Senator the Hon. Mathias Cormann
Minister for Finance
Leader of the Government in the Senate
Senator for Western Australia
Date: Wednesday, 2 September 2020
QUESTION: Minister, a lot of comparisons with other countries as to how Australia is going economically. But do Australians really care how other countries are going given the circumstances they’re in with millions of job losses across the country?
MATHIAS CORMANN: I think they do. I think Australians all appreciate that this is a tough period, but it is much tougher in many other parts of the world. Everybody knows what is causing the challenge. Economies around the world have been hit very hard by this global coronavirus pandemic. In all of the circumstances, Australia is performing comparatively better than most others. That does not mean that it is not hard. Of course it is. Inevitably it is hard. We are going to have to continue to do everything we can to get ourselves back into the best possible position.
QUESTION: You are a numbers man. Millions of dollars have been spent on the COVIDsafe app, developing it, advertising it for fourteen close contacts. Is that a waste of taxpayers’ money?
MATHIAS CORMANN: The COVIDsafe app is an important mechanism to facilitate the contact tracing. I am sure that people who are expert in these things will continue to assess how these things can be further improved. As part of a suite of measures it is one important component.
QUESTION: Is it time to ditch it though and look at the Apple or Google version?
MATHIAS CORMANN: No.
QUESTION: Can I ask you about the AFL move, three hundred, more than four hundred people, family, staff, employees, into Queensland yesterday, got exemptions to get in for the AFL finals, yet a pregnant mother who needed surgery on an unborn child couldn’t get into a hospital in Queensland. Where is the fairness in that?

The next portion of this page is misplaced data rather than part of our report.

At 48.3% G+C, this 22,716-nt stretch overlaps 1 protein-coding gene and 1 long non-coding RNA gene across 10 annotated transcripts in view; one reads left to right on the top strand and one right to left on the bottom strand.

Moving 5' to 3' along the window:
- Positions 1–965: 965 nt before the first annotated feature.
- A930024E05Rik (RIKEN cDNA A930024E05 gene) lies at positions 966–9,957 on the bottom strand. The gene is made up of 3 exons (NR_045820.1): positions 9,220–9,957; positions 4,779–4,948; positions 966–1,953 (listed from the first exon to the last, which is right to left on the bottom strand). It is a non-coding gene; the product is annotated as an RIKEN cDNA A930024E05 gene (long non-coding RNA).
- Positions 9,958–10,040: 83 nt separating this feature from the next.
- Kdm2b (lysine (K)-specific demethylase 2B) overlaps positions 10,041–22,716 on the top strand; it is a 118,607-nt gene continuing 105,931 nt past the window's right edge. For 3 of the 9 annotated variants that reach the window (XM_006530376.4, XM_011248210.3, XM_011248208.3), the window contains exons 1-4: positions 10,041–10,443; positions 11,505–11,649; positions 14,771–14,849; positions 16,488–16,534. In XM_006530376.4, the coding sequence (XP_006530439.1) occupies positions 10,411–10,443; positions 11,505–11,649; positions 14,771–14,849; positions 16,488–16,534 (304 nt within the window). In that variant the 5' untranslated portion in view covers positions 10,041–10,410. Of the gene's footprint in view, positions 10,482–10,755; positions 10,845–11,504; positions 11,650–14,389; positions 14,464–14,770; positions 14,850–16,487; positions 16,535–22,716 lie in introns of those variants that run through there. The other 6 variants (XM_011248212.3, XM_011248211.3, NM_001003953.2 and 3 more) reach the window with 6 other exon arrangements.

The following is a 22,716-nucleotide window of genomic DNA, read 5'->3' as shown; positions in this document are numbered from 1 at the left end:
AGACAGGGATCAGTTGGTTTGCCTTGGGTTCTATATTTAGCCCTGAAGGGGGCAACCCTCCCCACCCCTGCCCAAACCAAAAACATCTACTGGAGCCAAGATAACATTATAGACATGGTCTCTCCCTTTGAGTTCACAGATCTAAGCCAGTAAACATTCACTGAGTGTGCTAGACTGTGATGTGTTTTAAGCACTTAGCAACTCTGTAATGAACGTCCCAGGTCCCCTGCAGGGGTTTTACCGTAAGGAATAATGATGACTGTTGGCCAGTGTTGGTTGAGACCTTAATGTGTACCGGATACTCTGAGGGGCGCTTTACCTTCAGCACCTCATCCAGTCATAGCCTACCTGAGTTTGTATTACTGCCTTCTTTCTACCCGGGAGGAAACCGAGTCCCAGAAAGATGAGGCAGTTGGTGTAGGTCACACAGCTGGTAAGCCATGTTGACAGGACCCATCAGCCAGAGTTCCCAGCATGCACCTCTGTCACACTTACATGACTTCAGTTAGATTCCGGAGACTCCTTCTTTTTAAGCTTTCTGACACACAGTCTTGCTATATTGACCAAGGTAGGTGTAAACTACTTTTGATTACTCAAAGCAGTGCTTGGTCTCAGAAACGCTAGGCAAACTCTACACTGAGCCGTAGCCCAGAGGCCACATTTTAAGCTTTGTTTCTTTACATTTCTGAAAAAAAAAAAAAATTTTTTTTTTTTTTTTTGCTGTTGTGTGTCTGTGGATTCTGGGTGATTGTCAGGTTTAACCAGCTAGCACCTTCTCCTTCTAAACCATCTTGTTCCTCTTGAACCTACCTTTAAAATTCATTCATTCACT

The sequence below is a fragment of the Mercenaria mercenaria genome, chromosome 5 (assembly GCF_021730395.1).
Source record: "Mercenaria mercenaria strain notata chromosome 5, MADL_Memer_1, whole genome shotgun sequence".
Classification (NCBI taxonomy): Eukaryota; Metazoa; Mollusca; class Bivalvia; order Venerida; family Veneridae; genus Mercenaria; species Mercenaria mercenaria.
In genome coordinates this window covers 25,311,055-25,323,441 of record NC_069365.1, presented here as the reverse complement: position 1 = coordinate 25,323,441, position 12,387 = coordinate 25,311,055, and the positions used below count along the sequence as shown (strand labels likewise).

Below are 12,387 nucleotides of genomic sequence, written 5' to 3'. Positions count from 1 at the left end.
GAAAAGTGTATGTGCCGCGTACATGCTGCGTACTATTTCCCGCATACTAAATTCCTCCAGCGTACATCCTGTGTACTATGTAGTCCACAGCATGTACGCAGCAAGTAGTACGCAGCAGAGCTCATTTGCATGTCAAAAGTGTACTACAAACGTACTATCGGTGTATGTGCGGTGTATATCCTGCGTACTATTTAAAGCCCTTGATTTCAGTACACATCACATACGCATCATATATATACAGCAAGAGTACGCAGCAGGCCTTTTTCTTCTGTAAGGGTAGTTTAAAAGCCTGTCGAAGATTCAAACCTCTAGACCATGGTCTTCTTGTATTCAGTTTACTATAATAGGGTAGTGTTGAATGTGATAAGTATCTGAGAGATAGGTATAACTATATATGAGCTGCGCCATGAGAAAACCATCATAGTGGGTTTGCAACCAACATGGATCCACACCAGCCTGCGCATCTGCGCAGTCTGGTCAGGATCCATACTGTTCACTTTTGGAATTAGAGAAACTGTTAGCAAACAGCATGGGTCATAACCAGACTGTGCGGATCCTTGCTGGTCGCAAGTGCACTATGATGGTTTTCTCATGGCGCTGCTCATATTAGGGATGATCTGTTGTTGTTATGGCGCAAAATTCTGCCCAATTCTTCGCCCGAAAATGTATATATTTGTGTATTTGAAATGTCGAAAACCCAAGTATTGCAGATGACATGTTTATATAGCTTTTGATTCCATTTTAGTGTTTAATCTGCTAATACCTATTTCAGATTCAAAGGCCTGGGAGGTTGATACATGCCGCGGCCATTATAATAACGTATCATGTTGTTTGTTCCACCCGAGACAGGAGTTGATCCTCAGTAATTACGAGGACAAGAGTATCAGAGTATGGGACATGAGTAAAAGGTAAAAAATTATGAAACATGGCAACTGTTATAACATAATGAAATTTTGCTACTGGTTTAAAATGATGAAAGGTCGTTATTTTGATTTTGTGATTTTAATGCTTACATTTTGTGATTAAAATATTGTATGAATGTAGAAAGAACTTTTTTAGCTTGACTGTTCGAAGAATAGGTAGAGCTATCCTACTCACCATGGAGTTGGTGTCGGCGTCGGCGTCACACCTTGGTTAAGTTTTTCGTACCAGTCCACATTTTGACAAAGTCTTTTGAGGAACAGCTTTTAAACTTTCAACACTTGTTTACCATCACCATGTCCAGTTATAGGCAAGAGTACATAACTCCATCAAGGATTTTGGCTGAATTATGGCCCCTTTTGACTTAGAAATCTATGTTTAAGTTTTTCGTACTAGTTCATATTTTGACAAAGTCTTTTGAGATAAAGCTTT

MATHIAS CORMANN: That is a very good question. It is a question that the Premier of Queensland Annastacia Palaszczuk should be answering. In the end, our call on State Premiers has been for some time, to have, to develop, to put in place common sense, practical solutions to cross border issues, to ensure that yes, we continue to manage the health risk to the greatest extent possible, but also to ensure that we can open up the economy in a way that is COVID-safe to the greatest extent possible. And to show compassion and empathy to the very serious challenges facing, in particular by border communities on our State borders.
QUESTION: Is it fair though that hundreds of people for a sporting code, millionaires wanting to buy homes getting into a state, relocating, but people that need medical treatment can’t?
MATHIAS CORMANN: People who need medical treatment should get medical treatment. There is no question. Australia was not built to have internal borders. Yes, we do understand and we support the need to stop, to suppress and to stop the spread of the virus wherever that is necessary and to take the measures to minimise to the greatest extent possible the risk of further outbreaks, but it has to be done in a practical, common sense, sensible fashion. There is opportunity for State and Territory governments to do much better when it comes to State borders.
QUESTION: China has suspended exports from one of our largest barley exporters. Do you accept their claim that quarantine pests were found in their shipments?
MATHIAS CORMANN: I know CBH very well. It is a highly regarded company in my home state of Western Australia, which has a great track record when it comes to exporting high quality grain products. We respect the fact that China, like any other country would, like we do, has quarantine inspection arrangements. We will be working with the company once we are aware of all of the facts to make the appropriate representations.
QUESTION: But there have now been multiple instances where China has begun investigations into whether it be wine or barley, which the Australian Government has then subsequently denied. How many investigations will it take before you concede that perhaps that their motivations are political?
MATHIAS CORMANN: I am not going to speculate. We are going to take things at face value. The truth is Australia’s grain products, Australia’s barley products, are highly regarded all around the world. There is a global price for that product. If there is less opportunity to export high quality Australian grain into China, there will be more opportunity to export that grain into other markets around the world. That will be a great advantage to people all around the world that can benefit from our grain.
QUESTION: Tony Abbott has said that governments have approached the pandemic like trauma doctors instead of thinking like health economists. Is the cost justified in saving lives from coronavirus, when governments previously haven’t been willing to spend the same amount to protect people from other types of disease?